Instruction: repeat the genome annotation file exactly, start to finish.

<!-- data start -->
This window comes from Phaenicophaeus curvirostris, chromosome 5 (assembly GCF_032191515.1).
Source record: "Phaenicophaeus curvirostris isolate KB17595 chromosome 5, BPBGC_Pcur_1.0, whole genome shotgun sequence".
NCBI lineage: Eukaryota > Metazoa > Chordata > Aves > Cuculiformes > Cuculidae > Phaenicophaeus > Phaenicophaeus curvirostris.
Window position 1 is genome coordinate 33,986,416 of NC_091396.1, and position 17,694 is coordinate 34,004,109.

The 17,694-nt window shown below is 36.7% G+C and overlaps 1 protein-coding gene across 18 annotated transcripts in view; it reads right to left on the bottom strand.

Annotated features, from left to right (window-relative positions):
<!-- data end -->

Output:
This window comes from Phaenicophaeus curvirostris, chromosome 5 (assembly GCF_032191515.1).
Source record: "Phaenicophaeus curvirostris isolate KB17595 chromosome 5, BPBGC_Pcur_1.0, whole genome shotgun sequence".
NCBI lineage: Eukaryota > Metazoa > Chordata > Aves > Cuculiformes > Cuculidae > Phaenicophaeus > Phaenicophaeus curvirostris.
Window position 1 is genome coordinate 33,986,416 of NC_091396.1, and position 17,694 is coordinate 34,004,109.

The 17,694-nt window shown below is 36.7% G+C and overlaps 1 protein-coding gene across 18 annotated transcripts in view; it reads right to left on the bottom strand.

Annotated features, from left to right (window-relative positions):